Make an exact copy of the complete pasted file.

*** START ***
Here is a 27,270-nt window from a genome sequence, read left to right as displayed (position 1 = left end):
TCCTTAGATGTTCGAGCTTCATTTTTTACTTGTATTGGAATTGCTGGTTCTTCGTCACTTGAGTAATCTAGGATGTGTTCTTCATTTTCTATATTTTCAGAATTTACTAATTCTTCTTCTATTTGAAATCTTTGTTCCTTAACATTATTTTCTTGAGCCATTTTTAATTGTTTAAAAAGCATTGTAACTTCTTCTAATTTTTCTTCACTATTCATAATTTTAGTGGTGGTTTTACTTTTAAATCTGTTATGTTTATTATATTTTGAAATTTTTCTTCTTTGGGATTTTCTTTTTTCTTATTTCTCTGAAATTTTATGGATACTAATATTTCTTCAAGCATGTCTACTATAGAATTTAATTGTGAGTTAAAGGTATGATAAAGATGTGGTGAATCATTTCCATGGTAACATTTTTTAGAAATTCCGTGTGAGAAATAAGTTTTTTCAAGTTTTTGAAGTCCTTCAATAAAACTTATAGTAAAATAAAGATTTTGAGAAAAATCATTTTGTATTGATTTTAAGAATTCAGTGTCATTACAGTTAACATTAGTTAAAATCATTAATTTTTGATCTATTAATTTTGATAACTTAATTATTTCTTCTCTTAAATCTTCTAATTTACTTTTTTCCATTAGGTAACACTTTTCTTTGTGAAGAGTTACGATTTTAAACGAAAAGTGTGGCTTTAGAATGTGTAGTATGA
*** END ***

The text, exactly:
Here is a 27,270-nt window from a genome sequence, read left to right as displayed (position 1 = left end):
TCCTTAGATGTTCGAGCTTCATTTTTTACTTGTATTGGAATTGCTGGTTCTTCGTCACTTGAGTAATCTAGGATGTGTTCTTCATTTTCTATATTTTCAGAATTTACTAATTCTTCTTCTATTTGAAATCTTTGTTCCTTAACATTATTTTCTTGAGCCATTTTTAATTGTTTAAAAAGCATTGTAACTTCTTCTAATTTTTCTTCACTATTCATAATTTTAGTGGTGGTTTTACTTTTAAATCTGTTATGTTTATTATATTTTGAAATTTTTCTTCTTTGGGATTTTCTTTTTTCTTATTTCTCTGAAATTTTATGGATACTAATATTTCTTCAAGCATGTCTACTATAGAATTTAATTGTGAGTTAAAGGTATGATAAAGATGTGGTGAATCATTTCCATGGTAACATTTTTTAGAAATTCCGTGTGAGAAATAAGTTTTTTCAAGTTTTTGAAGTCCTTCAATAAAACTTATAGTAAAATAAAGATTTTGAGAAAAATCATTTTGTATTGATTTTAAGAATTCAGTGTCATTACAGTTAACATTAGTTAAAATCATTAATTTTTGATCTATTAATTTTGATAACTTAATTATTTCTTCTCTTAAATCTTCTAATTTACTTTTTTCCATTAGGTAACACTTTTCTTTGTGAAGAGTTACGATTTTAAACGAAAAGTGTGGCTTTAGAATGTGTAGTATGA